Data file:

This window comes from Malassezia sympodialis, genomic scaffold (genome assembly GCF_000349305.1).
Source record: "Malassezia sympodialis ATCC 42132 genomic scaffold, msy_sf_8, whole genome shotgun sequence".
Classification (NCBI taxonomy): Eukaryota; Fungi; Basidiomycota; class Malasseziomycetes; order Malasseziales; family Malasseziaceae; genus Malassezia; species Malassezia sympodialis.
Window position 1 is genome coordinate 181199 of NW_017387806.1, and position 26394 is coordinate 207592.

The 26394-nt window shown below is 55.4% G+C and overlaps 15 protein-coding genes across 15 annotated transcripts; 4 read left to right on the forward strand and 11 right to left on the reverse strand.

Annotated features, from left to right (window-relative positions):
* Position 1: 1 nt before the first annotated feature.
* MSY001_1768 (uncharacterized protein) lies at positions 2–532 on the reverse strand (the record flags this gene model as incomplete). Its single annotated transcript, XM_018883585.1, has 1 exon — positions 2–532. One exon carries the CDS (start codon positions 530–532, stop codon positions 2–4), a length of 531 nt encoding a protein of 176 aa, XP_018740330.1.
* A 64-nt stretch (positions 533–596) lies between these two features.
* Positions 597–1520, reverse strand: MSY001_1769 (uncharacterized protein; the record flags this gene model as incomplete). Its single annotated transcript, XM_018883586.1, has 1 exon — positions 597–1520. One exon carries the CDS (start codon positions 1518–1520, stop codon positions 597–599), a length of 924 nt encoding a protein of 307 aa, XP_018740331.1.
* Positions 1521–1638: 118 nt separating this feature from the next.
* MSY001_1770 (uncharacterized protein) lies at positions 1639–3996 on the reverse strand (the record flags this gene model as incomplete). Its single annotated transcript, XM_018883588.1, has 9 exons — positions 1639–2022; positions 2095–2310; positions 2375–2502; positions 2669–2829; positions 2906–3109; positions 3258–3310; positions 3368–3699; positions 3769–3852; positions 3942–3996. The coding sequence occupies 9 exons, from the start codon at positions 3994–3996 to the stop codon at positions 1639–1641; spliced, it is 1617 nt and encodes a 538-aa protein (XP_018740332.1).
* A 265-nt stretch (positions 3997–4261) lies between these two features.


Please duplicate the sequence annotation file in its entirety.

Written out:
This window comes from Malassezia sympodialis, genomic scaffold (genome assembly GCF_000349305.1).
Source record: "Malassezia sympodialis ATCC 42132 genomic scaffold, msy_sf_8, whole genome shotgun sequence".
Classification (NCBI taxonomy): Eukaryota; Fungi; Basidiomycota; class Malasseziomycetes; order Malasseziales; family Malasseziaceae; genus Malassezia; species Malassezia sympodialis.
Window position 1 is genome coordinate 181199 of NW_017387806.1, and position 26394 is coordinate 207592.

The 26394-nt window shown below is 55.4% G+C and overlaps 15 protein-coding genes across 15 annotated transcripts; 4 read left to right on the forward strand and 11 right to left on the reverse strand.

Annotated features, from left to right (window-relative positions):
* Position 1: 1 nt before the first annotated feature.
* MSY001_1768 (uncharacterized protein) lies at positions 2–532 on the reverse strand (the record flags this gene model as incomplete). Its single annotated transcript, XM_018883585.1, has 1 exon — positions 2–532. One exon carries the CDS (start codon positions 530–532, stop codon positions 2–4), a length of 531 nt encoding a protein of 176 aa, XP_018740330.1.
* A 64-nt stretch (positions 533–596) lies between these two features.
* Positions 597–1520, reverse strand: MSY001_1769 (uncharacterized protein; the record flags this gene model as incomplete). Its single annotated transcript, XM_018883586.1, has 1 exon — positions 597–1520. One exon carries the CDS (start codon positions 1518–1520, stop codon positions 597–599), a length of 924 nt encoding a protein of 307 aa, XP_018740331.1.
* Positions 1521–1638: 118 nt separating this feature from the next.
* MSY001_1770 (uncharacterized protein) lies at positions 1639–3996 on the reverse strand (the record flags this gene model as incomplete). Its single annotated transcript, XM_018883588.1, has 9 exons — positions 1639–2022; positions 2095–2310; positions 2375–2502; positions 2669–2829; positions 2906–3109; positions 3258–3310; positions 3368–3699; positions 3769–3852; positions 3942–3996. The coding sequence occupies 9 exons, from the start codon at positions 3994–3996 to the stop codon at positions 1639–1641; spliced, it is 1617 nt and encodes a 538-aa protein (XP_018740332.1).
* A 265-nt stretch (positions 3997–4261) lies between these two features.